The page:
April 7th, 2009
Jacob has lately been telling us “gate gamma kassen so sick” (Great Grandma Klassen is so sick), after his visit to the hospital, and it’s true.
Today started normal enough, but by 2:45 I got an email from my mom, saying that grandma had taken yet another turn for the worse; her pulse was racing, her temperature feverish, and her breathing shallow and difficult. The last grandchild that was going to be there made it, and got the last flicker of recognition from grandma. I wrapped some things up at work.
Then I made the short drive from work to the nursing home, and got there just after 4. I went in to her room there, and it was full of family. Two of her children were singing her favorite hymns. I can never forget my uncle’s deep bass voice as he stood at her bedside, holding her arm, while my aunt patted her head, both of them singing. Grandma’s only remaining sibling, her younger brother Melvin, sat on the other side of the bed, looking on.
Grandma’s white table and chairs, which were in grandma and grandpa’s house as long as I can remember, and followed grandma through all of the four other places she lived in the last years of her life, were in her room at the nursing home too. It always felt like home to be with grandma and those familiar things that she always took with her. Despite what was happening, I was glad she was back at home.
My uncle motioned me over to her bedside, and I took her hand for a few minutes. It felt cold and weak; for the first time, she didn’t grab my hand at all.
A nurse came in to check oxygen saturation, but the machine wasn’t able to get a reading due to poor circulation to her hand. She wasn’t able to get a heart rate either because the heart was racing so fast. She discussed briefly whether the family wanted them to continue giving her oxygen, and they decided that they would, for her comfort.
My uncle and aunt kept singing. I blew my nose and dabbed at my eyes, and there were hugs all around. And just a few minutes later, grandma peacefully stopped breathing, maybe 20 minutes after I had arrived.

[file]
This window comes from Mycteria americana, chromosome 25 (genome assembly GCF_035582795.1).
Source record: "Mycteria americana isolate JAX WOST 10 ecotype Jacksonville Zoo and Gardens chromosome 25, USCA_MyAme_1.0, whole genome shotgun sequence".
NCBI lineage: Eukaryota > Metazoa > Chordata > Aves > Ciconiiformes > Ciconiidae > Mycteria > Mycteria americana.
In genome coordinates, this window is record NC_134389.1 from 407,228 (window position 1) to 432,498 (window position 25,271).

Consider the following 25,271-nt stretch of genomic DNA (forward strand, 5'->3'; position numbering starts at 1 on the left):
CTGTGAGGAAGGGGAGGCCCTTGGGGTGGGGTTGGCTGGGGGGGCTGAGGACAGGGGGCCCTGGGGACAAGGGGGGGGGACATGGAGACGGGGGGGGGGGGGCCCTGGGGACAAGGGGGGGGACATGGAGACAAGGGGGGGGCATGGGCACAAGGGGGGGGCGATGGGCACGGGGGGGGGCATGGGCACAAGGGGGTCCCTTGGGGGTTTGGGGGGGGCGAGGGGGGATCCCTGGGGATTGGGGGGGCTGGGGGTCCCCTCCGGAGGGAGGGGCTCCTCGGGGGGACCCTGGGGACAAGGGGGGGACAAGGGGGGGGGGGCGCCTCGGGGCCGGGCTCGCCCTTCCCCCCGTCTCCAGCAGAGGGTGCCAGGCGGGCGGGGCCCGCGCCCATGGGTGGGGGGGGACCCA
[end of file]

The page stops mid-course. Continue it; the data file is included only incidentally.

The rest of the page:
They went to get the nurse, who came back to listen to grandma’s heart again, though we knew what she would find. She took the stethoscope off, and she almost lost her composure, but managed to say “you can turn the oxygen off now.” Several people gave grandma a last hug.
After a few minutes with just the family, they told the nurses to go ahead and call the funeral home. That set off a lot of activity making arrangements for the next few days, funeral plans, and the like. I stepped back into grandma’s room a few times, while the family was in the sitting area right outside it discussing. I looked around at the family photos on the wall, the old table and chairs, the recliner. Now, these are the things that were grandma’s. It didn’t feel like home anymore.
Terah and Jacob were stuck at home — Terah’s car was at the mechanic for repair today. I called to give her the news. She wanted to come to be with the family, but I didn’t really want to leave. She tried calling some friends to see if they could give her a lift to the mechanic, but not one of them was available. I talked to her again and suggested she just call the mechanic. She wasn’t even halfway through describing the situation when he interrupted with, “We’ll have it at your place right away!” “Well, I don’t expect you to have to do that, or you could certainly wait until you close.” “Nope, this isn’t your average community, we’ll bring it right over. You should be there.”
Grandma has enjoyed a simple life and had requested a simple death: no extraordinary measures at the end of life, no embalming either. So, by law, the burial must happen within 24 hours of death, and will be tomorrow.
After all the arrangements, people realized nobody had supper yet. We went to the quickest available option — pizza — and ate there. It was paid for out of grandma’s remaining money — the last meal of so many that she provided for her family over the years. It was a happy meal.
As I drove home, NPR news was on the radio. There were the same stories we hear all the time: the economy, the mideast, the president. Normally I’m interested, but today I shut it off. Today is different.
Tomorrow, for the second time in four years, I will help carry a grandparent’s casket a few days before Easter.
I’ll end tonight with this photo. It was taken soon after Jacob was born. Grandma came to the hospital and held him. That smile sums her up perfectly.